But for investors with less capital, limited experience, or who desire liquidity, exchange-traded REITs are an accessible, lower-risk method to invest in real estate.

Non-traded and private REITs offer a somewhat different value proposition and can offer dramatically distinct investor experiences. 

A more strategic investment. More exclusive REITs can use a more focused investment strategy. A REIT investing exclusively in Class-A offices or hotels in major East-Coast cities is riskier than one that owns multiple types of properties, but it may also provide better returns by selecting higher-quality assets.

Lower fees. Where private equity funds offer similar advantages in asset selection and returns, they pay expenses via management fees. Investors can sometimes access similar advantages for a better rate with REITs. REITs may also offer more investor-friendly payouts, using monthly distributions instead of more complicated returns structures.

Private REITs will occasionally use fees to fund operational expenses and management costs. Sometimes, the private REIT offers a better value, while at other times the PE fund does. That’s why there’s no substitute for doing your research.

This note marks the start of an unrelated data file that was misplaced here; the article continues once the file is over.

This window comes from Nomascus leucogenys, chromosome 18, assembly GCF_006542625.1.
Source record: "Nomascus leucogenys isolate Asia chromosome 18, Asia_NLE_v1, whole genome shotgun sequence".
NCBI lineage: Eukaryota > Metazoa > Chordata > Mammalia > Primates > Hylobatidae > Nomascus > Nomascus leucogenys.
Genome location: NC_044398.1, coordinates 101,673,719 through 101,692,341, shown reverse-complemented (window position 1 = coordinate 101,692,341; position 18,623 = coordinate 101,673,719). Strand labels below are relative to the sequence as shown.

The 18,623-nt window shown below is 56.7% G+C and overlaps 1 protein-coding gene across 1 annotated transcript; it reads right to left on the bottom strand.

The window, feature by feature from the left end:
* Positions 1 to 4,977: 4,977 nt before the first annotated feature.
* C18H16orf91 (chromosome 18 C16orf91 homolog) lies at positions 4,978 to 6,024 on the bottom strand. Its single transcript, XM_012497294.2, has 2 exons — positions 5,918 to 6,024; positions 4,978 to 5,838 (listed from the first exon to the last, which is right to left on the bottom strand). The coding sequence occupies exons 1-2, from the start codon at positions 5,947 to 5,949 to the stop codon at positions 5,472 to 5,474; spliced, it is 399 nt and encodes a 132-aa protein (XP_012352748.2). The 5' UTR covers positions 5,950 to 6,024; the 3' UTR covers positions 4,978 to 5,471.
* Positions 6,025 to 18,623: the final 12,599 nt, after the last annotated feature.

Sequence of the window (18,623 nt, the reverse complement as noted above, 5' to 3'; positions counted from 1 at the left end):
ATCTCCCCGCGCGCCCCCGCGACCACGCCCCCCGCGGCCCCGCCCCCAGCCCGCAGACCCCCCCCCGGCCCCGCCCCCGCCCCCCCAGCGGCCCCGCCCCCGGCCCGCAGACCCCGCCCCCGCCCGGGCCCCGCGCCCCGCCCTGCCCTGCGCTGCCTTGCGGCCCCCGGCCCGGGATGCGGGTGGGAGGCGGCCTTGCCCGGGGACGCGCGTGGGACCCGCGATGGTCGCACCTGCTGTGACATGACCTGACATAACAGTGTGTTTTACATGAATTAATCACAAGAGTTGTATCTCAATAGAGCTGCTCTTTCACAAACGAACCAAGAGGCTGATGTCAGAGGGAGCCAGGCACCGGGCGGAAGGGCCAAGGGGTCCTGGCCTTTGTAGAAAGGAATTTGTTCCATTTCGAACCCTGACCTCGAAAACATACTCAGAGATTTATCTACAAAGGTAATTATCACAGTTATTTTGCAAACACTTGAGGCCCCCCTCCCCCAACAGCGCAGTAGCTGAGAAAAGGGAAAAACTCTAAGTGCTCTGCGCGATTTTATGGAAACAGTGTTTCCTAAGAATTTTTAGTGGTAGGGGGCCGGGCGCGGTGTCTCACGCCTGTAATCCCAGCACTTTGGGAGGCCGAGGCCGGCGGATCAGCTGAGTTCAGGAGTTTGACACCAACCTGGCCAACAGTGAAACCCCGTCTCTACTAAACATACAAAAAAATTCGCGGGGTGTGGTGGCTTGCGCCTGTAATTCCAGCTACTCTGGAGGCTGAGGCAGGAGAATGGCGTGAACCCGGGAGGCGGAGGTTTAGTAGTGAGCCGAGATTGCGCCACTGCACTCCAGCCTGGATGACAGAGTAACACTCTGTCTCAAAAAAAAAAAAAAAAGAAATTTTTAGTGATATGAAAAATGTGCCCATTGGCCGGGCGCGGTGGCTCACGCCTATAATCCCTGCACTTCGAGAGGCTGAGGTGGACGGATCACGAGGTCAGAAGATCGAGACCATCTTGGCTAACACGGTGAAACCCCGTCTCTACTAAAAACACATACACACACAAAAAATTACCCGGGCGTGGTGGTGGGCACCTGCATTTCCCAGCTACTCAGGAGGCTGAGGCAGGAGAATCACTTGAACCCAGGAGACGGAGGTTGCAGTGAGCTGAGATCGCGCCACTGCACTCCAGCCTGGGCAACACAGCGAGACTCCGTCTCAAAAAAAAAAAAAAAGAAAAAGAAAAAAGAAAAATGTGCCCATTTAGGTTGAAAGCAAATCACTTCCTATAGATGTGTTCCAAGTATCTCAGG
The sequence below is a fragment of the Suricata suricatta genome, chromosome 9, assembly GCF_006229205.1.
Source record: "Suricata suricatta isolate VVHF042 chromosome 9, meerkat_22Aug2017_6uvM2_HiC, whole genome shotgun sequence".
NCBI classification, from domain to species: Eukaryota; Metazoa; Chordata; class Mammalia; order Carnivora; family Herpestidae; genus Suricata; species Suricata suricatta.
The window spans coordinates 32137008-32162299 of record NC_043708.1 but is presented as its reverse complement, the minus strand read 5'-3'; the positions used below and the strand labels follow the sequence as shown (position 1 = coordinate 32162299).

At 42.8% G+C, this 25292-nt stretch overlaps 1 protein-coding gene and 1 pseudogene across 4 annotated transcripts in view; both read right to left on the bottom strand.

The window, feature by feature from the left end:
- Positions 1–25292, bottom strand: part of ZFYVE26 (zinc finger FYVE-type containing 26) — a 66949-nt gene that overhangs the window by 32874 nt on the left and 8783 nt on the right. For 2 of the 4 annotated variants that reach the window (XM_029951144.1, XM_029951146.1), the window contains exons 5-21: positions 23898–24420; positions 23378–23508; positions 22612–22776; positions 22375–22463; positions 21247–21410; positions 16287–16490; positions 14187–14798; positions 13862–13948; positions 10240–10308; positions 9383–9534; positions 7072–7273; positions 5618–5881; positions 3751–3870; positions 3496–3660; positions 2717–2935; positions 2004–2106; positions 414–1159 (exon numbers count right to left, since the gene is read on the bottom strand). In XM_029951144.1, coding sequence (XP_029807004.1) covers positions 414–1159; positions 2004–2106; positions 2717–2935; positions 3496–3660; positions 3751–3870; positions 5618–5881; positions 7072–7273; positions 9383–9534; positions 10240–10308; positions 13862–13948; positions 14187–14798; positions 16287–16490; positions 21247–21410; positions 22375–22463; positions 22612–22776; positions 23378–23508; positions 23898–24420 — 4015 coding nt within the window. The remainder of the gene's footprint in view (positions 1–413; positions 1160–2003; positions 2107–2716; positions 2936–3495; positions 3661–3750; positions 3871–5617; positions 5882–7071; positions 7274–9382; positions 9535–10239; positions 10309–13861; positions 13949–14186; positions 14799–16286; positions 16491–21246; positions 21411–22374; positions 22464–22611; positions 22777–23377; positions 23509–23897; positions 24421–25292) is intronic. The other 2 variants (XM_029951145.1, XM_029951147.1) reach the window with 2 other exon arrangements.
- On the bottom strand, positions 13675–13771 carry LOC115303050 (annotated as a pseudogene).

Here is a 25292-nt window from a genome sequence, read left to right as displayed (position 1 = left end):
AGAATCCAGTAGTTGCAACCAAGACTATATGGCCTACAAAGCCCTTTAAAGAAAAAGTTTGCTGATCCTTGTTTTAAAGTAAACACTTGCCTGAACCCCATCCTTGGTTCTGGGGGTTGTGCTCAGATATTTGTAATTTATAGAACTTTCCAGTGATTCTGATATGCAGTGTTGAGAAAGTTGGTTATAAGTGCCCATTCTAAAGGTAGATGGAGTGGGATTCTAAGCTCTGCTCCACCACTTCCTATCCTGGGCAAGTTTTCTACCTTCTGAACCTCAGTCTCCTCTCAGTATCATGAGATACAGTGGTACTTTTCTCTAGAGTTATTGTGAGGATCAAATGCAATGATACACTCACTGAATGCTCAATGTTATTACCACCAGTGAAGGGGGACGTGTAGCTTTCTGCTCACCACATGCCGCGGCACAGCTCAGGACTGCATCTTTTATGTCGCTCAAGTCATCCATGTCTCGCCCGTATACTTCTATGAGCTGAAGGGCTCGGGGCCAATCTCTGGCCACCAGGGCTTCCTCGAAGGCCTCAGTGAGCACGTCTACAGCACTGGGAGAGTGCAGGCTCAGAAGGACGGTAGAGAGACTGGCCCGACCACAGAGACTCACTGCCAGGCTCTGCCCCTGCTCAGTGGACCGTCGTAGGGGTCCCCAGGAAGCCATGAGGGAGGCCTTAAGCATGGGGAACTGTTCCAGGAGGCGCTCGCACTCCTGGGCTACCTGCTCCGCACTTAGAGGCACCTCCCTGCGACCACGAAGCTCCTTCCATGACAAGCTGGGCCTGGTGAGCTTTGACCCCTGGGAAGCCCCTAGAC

Finally, private and non-listed REITs are often available only to institutional or accredited investors. For investors in those categories, they can be compelling investment options, but they’re generally less accessible than their publicly-traded counterparts.

Conclusion

Real estate investment trusts (REITs) are a great way to diversify your portfolio in an accessible way. A REIT is a corporation that invests in real estate on behalf of its shareholders and passes the proceeds on to them. REITs can be private, public, traded on a stock exchange, or non-traded. 

As always, we encourage investors to conduct research to determine which real estate investing option best suits their financial goals and investment strategy.

Keep Up With Birgo

Thank you! Your submission has been received!
Oops! Something went wrong while submitting the form.